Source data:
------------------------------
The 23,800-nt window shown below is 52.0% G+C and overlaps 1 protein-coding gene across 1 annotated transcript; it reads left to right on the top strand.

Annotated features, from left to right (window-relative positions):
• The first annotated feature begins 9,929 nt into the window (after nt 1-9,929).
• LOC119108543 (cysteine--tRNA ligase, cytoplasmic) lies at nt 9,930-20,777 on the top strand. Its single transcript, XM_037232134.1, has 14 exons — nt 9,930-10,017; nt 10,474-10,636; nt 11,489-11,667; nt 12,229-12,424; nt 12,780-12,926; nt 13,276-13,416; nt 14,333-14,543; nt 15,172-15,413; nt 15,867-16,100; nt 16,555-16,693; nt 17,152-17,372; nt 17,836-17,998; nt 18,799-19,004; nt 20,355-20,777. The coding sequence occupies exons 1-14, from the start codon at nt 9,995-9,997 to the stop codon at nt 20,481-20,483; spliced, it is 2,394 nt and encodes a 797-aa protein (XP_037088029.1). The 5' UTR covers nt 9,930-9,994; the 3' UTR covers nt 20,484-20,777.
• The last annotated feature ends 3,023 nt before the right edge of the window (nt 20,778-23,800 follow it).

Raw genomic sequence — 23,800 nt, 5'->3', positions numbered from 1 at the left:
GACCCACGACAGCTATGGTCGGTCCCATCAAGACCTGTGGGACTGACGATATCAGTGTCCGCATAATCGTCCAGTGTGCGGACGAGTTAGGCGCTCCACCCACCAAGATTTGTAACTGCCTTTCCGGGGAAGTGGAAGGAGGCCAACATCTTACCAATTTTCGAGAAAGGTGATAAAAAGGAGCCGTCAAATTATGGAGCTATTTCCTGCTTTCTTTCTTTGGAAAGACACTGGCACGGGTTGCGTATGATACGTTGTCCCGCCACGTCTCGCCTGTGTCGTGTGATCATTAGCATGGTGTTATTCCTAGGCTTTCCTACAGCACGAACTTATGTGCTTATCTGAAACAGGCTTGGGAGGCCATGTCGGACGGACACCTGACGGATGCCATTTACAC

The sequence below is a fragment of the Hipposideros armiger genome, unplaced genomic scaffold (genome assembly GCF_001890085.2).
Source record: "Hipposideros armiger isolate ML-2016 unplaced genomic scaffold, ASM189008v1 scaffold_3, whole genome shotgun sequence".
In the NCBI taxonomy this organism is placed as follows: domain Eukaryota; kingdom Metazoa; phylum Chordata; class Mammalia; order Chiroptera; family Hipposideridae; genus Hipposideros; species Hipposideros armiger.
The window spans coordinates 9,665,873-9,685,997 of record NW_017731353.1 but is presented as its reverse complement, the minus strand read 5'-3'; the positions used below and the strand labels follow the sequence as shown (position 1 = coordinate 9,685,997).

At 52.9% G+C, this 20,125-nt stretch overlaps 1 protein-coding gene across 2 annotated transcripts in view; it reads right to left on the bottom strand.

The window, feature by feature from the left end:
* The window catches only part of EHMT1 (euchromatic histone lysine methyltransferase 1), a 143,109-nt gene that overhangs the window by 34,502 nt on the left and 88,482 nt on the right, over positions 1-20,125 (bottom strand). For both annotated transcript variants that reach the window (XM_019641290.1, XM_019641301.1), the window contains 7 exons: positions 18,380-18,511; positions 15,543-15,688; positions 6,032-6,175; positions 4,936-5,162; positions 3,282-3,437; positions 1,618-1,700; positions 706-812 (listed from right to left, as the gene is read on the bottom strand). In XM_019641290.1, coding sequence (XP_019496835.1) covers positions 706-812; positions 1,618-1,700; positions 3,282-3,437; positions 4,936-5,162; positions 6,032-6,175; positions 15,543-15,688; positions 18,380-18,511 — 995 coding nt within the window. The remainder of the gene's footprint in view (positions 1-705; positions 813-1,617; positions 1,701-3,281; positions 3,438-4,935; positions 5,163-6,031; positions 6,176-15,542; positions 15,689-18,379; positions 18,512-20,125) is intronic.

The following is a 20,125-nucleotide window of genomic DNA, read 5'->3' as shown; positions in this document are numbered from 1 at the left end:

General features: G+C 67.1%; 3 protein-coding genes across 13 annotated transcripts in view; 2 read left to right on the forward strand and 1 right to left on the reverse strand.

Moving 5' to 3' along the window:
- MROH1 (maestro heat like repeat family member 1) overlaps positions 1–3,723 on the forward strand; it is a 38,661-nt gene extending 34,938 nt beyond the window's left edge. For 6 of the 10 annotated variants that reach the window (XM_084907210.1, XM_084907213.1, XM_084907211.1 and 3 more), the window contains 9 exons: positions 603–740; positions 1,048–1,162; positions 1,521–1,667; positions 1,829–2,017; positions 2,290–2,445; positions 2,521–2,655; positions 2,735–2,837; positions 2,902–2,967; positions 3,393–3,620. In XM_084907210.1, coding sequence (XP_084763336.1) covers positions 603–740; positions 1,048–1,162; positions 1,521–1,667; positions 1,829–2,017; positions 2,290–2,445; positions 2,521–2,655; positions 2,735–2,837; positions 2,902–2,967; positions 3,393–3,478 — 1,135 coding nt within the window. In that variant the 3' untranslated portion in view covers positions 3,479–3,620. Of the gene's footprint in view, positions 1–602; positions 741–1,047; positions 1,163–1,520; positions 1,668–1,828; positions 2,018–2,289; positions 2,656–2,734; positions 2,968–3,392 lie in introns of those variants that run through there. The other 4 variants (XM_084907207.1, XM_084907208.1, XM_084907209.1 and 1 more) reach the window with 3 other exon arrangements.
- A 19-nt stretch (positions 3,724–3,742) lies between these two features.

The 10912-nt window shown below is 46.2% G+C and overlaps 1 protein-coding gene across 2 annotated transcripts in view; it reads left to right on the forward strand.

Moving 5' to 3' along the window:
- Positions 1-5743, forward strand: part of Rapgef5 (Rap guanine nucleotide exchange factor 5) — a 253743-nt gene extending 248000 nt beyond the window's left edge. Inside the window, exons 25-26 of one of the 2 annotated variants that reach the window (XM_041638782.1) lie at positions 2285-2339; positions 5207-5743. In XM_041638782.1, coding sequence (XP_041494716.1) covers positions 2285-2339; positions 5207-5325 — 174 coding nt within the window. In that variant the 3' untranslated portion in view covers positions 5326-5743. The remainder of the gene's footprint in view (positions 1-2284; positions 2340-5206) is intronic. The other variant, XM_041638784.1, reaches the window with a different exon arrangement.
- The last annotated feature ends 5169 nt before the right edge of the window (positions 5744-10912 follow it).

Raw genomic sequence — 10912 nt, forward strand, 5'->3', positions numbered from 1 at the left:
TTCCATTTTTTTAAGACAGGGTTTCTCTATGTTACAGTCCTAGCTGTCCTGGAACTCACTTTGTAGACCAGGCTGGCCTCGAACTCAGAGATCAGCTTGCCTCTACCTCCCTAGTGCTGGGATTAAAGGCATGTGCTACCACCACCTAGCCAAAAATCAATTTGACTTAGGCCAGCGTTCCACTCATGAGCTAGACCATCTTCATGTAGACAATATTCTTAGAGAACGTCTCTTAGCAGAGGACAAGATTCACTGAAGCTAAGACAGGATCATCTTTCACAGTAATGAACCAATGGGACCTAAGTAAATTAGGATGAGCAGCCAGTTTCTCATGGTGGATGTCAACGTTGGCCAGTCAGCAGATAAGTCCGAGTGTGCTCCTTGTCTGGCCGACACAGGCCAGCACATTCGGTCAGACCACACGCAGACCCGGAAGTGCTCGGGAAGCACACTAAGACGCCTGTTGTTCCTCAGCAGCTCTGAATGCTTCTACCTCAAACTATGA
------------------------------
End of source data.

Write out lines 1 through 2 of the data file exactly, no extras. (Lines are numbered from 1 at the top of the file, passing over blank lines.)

The 23,800-nt window shown below is 52.0% G+C and overlaps 1 protein-coding gene across 1 annotated transcript; it reads left to right on the top strand.

Annotated features, from left to right (window-relative positions):